In previous entries in this series, I’ve been a bit vague, or thrown together a few ideas spur of the moment as I’ve been writing. This time around, I want to look at specifics, going over the actual world building I’ve done for Conquest of the Sphere, a setting I write about and have run a couple roleplaying sessions in.
Previously, I’ve been fairly coy about some truths behind the setting, thinking my readers might be more interested in discovering things through reading. Yet, I don’t think these truths will spoil the mysteries of individual stories. Just because you know the Force exists and there are aliens, doesn’t mean you can’t enjoy finding out the individual stories of characters in Star Wars, right?
I wrote about thinking large and small. For Conquest of the Sphere, thinking big means coming up with the overall concept of the universe. First, the genre is Science Fiction. This means that I’ll try to have some level of realism, some type of scientific explanation for strange things. It means that creatures and plants are the result of evolution, either natural or intentional. It means, at least as far as I’m concerned, that there are no gods or devils, not spirits or magic. There may be some hand-waving when it comes to some physics (faster-than-light travel, artificial gravity, etc.), but the explanation will never be ‘magic.’
That’s genre taken care of, but what about the actual setting? Are we talking about grand star-empires or dystopian hellscapes? Not this time around. Conquest of the Sphere takes place on the inner surface of a Dyson Sphere. It’s a concept I fell in love with a long time ago, and one I’ve wanted to explore. I’m absolutely aware that a Dyson Sphere is an unlikely reality. It’s part of the hand-waving I was talking about. If you were trying to achieve the obvious goals of such a monumental structure, you’d be better off with a Dyson Swarm, or some similar, more malleable, more manageable mega-structure. Yet, the Dyson Sphere was my choice. In particular, the events of the stories I’ve written so far take place on the surface of a single, hexagonal segment of the greater sphere. This hexagon is massive, covering more territory than the entirety of the Earth’s surface if it were flattened out. And it is just one of countless such worlds.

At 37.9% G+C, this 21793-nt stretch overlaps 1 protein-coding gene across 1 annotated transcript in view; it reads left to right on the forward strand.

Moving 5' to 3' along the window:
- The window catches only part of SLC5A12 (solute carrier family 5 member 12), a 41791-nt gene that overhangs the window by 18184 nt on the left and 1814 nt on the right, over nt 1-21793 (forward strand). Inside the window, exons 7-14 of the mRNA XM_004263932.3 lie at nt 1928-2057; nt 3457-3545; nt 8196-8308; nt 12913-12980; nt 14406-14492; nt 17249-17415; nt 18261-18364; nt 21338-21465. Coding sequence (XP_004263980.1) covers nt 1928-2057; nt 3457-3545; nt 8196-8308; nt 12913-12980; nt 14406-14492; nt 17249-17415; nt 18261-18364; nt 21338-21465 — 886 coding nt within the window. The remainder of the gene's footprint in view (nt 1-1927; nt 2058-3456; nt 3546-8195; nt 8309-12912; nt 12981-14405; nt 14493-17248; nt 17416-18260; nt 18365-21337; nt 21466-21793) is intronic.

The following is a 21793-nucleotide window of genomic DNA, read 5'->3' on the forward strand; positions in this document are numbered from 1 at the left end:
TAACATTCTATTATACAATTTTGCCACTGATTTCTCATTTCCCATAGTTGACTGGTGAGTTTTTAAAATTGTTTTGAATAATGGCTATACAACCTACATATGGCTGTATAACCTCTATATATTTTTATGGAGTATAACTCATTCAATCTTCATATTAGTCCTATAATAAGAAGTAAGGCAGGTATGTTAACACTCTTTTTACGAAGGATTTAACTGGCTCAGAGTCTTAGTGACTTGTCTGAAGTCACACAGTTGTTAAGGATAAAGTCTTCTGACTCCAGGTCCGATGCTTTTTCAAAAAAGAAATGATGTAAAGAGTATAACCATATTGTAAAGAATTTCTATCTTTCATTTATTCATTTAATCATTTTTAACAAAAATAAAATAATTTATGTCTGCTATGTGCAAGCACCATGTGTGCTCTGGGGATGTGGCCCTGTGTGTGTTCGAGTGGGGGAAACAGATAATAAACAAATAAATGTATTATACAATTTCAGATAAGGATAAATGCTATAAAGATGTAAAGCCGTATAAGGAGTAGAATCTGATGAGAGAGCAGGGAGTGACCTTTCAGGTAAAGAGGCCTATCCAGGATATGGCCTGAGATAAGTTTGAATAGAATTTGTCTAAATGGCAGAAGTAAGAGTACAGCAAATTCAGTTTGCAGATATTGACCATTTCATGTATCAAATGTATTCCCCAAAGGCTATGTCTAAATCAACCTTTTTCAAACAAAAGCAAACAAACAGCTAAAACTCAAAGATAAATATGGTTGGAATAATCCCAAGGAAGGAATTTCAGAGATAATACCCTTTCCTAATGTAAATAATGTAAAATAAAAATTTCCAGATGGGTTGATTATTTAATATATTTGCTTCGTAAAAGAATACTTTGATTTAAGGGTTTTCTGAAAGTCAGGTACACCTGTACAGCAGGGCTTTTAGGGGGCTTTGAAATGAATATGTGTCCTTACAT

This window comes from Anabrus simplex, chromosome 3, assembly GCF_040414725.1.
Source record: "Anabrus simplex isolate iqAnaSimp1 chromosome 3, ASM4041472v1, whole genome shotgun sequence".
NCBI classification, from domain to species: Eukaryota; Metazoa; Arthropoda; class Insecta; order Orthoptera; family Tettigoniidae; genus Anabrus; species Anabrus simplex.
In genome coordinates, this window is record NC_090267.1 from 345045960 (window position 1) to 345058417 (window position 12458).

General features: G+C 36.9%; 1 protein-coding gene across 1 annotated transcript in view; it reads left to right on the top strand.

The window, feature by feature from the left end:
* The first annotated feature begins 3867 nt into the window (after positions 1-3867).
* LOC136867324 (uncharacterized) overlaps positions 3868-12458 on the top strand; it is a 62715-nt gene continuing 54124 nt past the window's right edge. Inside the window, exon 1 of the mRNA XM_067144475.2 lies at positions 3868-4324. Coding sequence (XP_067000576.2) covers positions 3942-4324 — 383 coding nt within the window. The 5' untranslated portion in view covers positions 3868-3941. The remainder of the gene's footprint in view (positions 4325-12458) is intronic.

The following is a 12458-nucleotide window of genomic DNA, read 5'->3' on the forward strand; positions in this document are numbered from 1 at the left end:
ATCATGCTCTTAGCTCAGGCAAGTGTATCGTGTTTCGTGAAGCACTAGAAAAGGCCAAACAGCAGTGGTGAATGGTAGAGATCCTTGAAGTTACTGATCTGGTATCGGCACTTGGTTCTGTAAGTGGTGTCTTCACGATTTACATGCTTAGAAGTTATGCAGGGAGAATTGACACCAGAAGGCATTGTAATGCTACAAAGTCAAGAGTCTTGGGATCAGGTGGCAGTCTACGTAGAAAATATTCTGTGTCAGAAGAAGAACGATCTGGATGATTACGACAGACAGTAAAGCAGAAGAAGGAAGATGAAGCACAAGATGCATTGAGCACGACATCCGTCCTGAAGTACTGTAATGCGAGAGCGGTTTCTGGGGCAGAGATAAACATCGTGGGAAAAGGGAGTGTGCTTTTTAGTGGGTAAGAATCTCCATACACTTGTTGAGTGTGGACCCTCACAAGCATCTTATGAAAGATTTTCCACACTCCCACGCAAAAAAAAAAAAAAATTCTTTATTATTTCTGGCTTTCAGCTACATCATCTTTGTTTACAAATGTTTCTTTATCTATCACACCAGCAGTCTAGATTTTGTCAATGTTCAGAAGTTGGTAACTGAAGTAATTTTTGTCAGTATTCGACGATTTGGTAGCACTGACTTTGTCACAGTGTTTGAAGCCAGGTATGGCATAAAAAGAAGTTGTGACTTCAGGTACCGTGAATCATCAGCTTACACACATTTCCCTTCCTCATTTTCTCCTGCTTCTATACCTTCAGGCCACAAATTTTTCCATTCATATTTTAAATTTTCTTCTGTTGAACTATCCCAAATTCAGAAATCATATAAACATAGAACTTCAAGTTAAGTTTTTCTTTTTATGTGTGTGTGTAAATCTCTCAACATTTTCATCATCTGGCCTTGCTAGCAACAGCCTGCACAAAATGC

Still thinking large, this Dyson Sphere is many, many millions of years old, perhaps even a billion or two. I wanted the world to be enormous to think about, but I also wanted there to be an element of a time abyss about the whole thing. It’s not just unthinkably huge, it’s unfathomably old. Yet, I didn’t want it to be a broken, degraded object, like Larry Niven’s Ringworld (an obvious and profound influence).
Something I want to explore is the idea that on this one world (as with countless others), many species have risen to dominance, flourished, and ultimately burned out or faded. The world that Baal, Seph, Mele, Inoke, and others know is simply the latest iteration. Their ancient myths hint at the previous. Yet, the truths behind those myths, the previous ‘generation’ of sentient masters of the world were themselves nothing more than another link in a chain that goes back eons and ages. When they stumble upon a ruin, it’s likely to be from an earlier civilization. Yet, it might be from an earlier species. Is it ten thousand years old, or one hundred thousand?
That’s some thinking big. Next time, I’ll try thinking small as we narrow it down to one time and place, a city at the center of a whirlwind of History.
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